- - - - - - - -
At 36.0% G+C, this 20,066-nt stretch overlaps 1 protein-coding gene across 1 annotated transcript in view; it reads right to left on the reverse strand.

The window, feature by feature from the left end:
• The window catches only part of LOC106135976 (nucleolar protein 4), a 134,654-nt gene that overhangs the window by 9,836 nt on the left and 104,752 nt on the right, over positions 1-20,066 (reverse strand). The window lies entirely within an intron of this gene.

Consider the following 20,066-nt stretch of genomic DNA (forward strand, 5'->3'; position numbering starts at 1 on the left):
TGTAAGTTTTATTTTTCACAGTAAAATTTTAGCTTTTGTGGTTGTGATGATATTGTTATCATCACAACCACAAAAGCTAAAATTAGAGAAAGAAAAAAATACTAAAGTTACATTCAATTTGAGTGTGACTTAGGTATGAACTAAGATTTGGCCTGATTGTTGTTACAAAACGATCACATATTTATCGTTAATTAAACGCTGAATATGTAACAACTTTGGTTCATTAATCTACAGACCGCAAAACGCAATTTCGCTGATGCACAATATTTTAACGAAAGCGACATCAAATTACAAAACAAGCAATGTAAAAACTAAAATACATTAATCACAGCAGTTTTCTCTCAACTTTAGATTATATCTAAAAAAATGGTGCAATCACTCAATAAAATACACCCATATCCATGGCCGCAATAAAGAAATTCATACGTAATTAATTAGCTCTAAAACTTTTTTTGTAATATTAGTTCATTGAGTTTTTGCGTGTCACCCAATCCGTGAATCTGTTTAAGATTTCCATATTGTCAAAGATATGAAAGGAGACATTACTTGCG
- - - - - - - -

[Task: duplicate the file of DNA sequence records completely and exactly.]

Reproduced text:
At 36.0% G+C, this 20,066-nt stretch overlaps 1 protein-coding gene across 1 annotated transcript in view; it reads right to left on the reverse strand.

The window, feature by feature from the left end:
• The window catches only part of LOC106135976 (nucleolar protein 4), a 134,654-nt gene that overhangs the window by 9,836 nt on the left and 104,752 nt on the right, over positions 1-20,066 (reverse strand). The window lies entirely within an intron of this gene.

Consider the following 20,066-nt stretch of genomic DNA (forward strand, 5'->3'; position numbering starts at 1 on the left):
TGTAAGTTTTATTTTTCACAGTAAAATTTTAGCTTTTGTGGTTGTGATGATATTGTTATCATCACAACCACAAAAGCTAAAATTAGAGAAAGAAAAAAATACTAAAGTTACATTCAATTTGAGTGTGACTTAGGTATGAACTAAGATTTGGCCTGATTGTTGTTACAAAACGATCACATATTTATCGTTAATTAAACGCTGAATATGTAACAACTTTGGTTCATTAATCTACAGACCGCAAAACGCAATTTCGCTGATGCACAATATTTTAACGAAAGCGACATCAAATTACAAAACAAGCAATGTAAAAACTAAAATACATTAATCACAGCAGTTTTCTCTCAACTTTAGATTATATCTAAAAAAATGGTGCAATCACTCAATAAAATACACCCATATCCATGGCCGCAATAAAGAAATTCATACGTAATTAATTAGCTCTAAAACTTTTTTTGTAATATTAGTTCATTGAGTTTTTGCGTGTCACCCAATCCGTGAATCTGTTTAAGATTTCCATATTGTCAAAGATATGAAAGGAGACATTACTTGCG